[Humanist] 30.450 mapping digital humanities historically?

Humanist Discussion Group willard.mccarty at mccarty.org.uk
Mon Oct 31 09:59:38 CET 2016

                 Humanist Discussion Group, Vol. 30, No. 450.
            Department of Digital Humanities, King's College London
                Submit to: humanist at lists.digitalhumanities.org

        Date: Mon, 31 Oct 2016 08:47:41 +0000
        From: Willard McCarty <willard.mccarty at mccarty.org.uk>
        Subject: mapping digital humanities historically

Recent questions on Humanist and responses to them betray an interest on 
my part and others' in (relatively) long-ago books on the computer, its 
applications and effects. I now have a large enough collection to be 
driven to categorise these books, and by doing it have found that the 
categories suggest a broad but definite view of digital humanities. I'm 
not suggesting it is the one true view, rather that sorting the 
historical record of publications is a good way to make the sorter's 
own view clearer. For now I choose to do this mostly with books 
(monographs and edited collections), allowing for a few exceptions, 
because they tend to a broader, more comprehensive scope of interest.

The following is my current list of categories:

1. Disciplinary

This includes with a few exceptions items specifically focused on the 
computer in particular disciplines rather than on the machine or its 
software. Examples are:

Dell Hymes, The Use of Computers in Anthropology (1965)
Robert Oakman, Computer Methods for Literary Research (1980)
Evan Mawdsley and Thomas Munck, Computing for Historians (1993)

2. Industrial

This one focuses on the computer manufacturing industry itself rather 
than the application of computing in automation, which I put elsewhere. 
I have few examples so far; these seem to require quite a bit of sifting 
to yield items of interest to me; others' mileage may differ. But I'd be 
glad to know about more. The sort of thing I have come across:

Computer Industry Annual 1967-1968
Computers and Automation (a monthly, 1954-1978)

3. Social

Here I put the social commentary and speculations of public 
intellectuals and others, e.g.

Dennis Gabor, Inventing the Future (1963)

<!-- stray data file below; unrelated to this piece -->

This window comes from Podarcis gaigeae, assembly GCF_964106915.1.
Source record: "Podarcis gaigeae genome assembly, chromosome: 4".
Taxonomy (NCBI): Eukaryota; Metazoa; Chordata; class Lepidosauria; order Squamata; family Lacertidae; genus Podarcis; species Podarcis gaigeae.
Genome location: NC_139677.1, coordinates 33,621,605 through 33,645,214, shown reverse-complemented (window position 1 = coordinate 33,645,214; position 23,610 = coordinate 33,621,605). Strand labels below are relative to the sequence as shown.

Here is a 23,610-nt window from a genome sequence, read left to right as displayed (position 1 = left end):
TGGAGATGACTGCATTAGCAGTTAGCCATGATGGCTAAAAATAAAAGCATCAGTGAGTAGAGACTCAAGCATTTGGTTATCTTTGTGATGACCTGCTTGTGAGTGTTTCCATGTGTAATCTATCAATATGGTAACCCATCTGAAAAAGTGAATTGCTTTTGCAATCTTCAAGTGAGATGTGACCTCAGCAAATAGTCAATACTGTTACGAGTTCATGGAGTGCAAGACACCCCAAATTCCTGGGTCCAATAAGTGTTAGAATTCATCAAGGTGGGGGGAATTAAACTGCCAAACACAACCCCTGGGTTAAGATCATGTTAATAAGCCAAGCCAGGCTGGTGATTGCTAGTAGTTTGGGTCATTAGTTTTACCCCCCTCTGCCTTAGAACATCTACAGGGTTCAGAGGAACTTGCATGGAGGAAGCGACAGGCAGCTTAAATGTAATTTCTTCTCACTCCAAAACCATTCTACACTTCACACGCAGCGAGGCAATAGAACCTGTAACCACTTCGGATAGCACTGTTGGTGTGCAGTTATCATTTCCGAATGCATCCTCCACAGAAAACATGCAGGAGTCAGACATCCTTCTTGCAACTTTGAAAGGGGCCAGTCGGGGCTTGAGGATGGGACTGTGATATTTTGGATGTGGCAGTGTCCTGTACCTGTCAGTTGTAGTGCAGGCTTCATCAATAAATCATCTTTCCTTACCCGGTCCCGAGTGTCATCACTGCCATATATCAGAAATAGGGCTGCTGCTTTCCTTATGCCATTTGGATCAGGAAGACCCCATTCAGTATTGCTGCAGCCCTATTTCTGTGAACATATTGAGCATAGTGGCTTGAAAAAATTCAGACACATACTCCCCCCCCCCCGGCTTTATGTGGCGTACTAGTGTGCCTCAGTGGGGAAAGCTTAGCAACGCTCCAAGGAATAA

Jacques Ellul, The Technological Society (1964/1954)
Lewis Mumford, The Myth of the Machine (1967)
Albert Teich, ed., Technology and Man's Future (1981)

4. Explanatory and exploratory

This is the broadest and most complex category, and the one most 
affected by my own interests. But it is, I think, also of most relevance 
to us, as I will suggest. It includes so far 6 sub-categories, as follows.

4.1 Analgesic. Here I put books that whatever their explicit aim (which 
merits their placement elsewhere as well) seem intent on reassurance, on 
turning away from the most philosophically challenging and so to me most 
interesting aspects of computing. Examples are:

Edward Shorter, The Historian and the Computer: A Practical Guide (1962)
Ben Ross Schneider, Travels in Computerland (1974)
Dennie Van Tassel, The Compleat Computer (1976)
Daniel Hillis, The Pattern on the Stone (1998)

4.2 Biographical. Self-explanatory, e.g.

Steve Heims, John von Neumann and Norbert Wiener (1980)
Marguerite Zientara, The History of Computing (1981)
Robert Slater, Portraits in Silicon (1987)

4.3 Definitional. These are primarily quite early attempts to answer the 
question, What is it?

R. R. Rathbone, Whirlwind I (1951)
William Corliss, Computers (1968)
IBM, What is a Computer? (1969)

4.4 Philosophical-historical. My most densely populated category, 
perhaps unsurprisingly. It includes everything focused on the 
intellectual questions and potentials of digital computing. Examples are:

B. V. Boden, ed. Faster than Thought (1953)
Irene Taviss, ed., The Computer Impact (1970)
Pamela McCorduck, Machines Who Think (1979)
Ellen Ullman, Close to the Machine (1997)

In the above, it seems to me, the primary trajectory of digital 
humanities is indicated most by category 4 but also including 3 and 1; 
that part of cultural studies interested in the digital, by category 3; 
and those who specialise in computing within a particular discipline, by 
category 1. Category 2 should probably be absorbed into the others. But 
again this is to suggest an exercise, not anything like a definitive result.



Willard McCarty (www.mccarty.org.uk/), Professor, Department of Digital
Humanities, King's College London; Adjunct Professor, Western Sydney

More information about the Humanist mailing list